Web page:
If you had told me six or seven years ago that I would be writing a lengthy post appreciating Lance Berkman, I would have slapped you. Outside of all Yankees and Red Sox teams, there are only two teams that I have vehemently hated: the 2011 Brewers and the Killer B 2004-2005 Astros. The Killer B Astros – the really good Killer B Astros (Bagwell, Beltran, Berkman, Biggio, Clemens, Oswalt, Pettitte) – ruined the two best Cardinals teams of my lifetime, first by tiring us out (players, fans, media, all of us) in 2004 by taking us seven highly-contested games so that we laid an egg in the World Series, and then by somehow recovering in 2005 after the famous “Pujols-meets-hanging-Brad-Lidge-slider” ordeal. I was obsessed with Killer B hatred, and why not; while I don't know the actual head-to-head numbers, it felt like the Killer B Astros always battered, bludgeoned, brutalized, and beat down the Cardinals. It got to my head. I would scour the Astros roster and start hating players that didn’t deserve my hatred: Brandon Backe, Chris Burke, Eric Bruntlett. I was in 8th grade the year (2004) that we first played the Astros in the NLCS. My Social Studies teacher at Brittany Woods Middle School was a Houston export, and his overt Astros support simply did not fly. My friends and I, all middle schoolers who loved to make quick and emotionally charged judgments, engaged in a war of wills with this man. We disrupted his class, refused to do his work, and wore as much red as was physically possible. He, of course, shot back: Astros hats, Astros shirts, Cardinals jokes – he was vicious. When we won that NLCS game seven we waltzed into class radiating waves of snarky jackassery, confident with pride of our city and our team. His ploy to gain control, taking his Astros fandom to a somewhat unprofessional level, damaged his credibility. He never regained control of that classroom, and he left our school for good the following spring. Yes, we were awful to him, but man we hated those Killer B’s.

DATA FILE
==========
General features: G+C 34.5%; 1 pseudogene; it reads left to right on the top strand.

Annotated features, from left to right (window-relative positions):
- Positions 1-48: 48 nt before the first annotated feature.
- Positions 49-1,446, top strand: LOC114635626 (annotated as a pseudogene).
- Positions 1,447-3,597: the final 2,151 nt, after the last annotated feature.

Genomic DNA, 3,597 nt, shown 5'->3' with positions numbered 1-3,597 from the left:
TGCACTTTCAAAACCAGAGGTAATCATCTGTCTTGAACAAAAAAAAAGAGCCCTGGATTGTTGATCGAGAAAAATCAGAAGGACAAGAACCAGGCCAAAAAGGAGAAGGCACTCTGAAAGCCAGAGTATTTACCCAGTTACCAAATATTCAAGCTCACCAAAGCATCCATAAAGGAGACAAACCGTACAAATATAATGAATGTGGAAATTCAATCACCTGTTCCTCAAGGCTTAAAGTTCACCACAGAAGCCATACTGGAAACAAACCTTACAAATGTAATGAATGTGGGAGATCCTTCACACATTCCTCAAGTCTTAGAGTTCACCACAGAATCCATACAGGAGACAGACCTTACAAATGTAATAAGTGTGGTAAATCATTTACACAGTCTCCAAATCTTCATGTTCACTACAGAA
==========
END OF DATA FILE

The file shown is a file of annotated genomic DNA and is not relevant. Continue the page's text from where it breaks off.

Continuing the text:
I’ve matured since then, and because the Cardinals seem to be recycling all the old Astros (first Berkman, then Beltran, and perhaps Oswalt will be on the Busch Stadium mound come July), I will do my duty and embrace all of them. But I will enjoy none more than Berkman. It’s been a very short Cardinals stint, but I will forever remember his first-class batting eye, his power from both sides, and his old-school left-handed swing that reminds me of the choppy film I’ve seen of legends Ted Williams and Stan Musial. Engrained in my memory are his mini-mullet, his awkward struts around the bases, his nonstop chatting, and his unwavering smile. I appreciate Berkman and his quotes for making even the worst baseball journalism worth reading, and of course his optimism and charisma (and clutch hitting) were an immeasurable part of the miraculous 2011 World Series run. Indeed, in a year that so many of the baseball names I grew up with are breaking down, retiring, or on their way out – Mariano Rivera, Chipper Jones, Kerry Wood, Scott Rolen, Jim Thome – I will remember the Big Puma most of all.

I only hope that he is not quite done yet.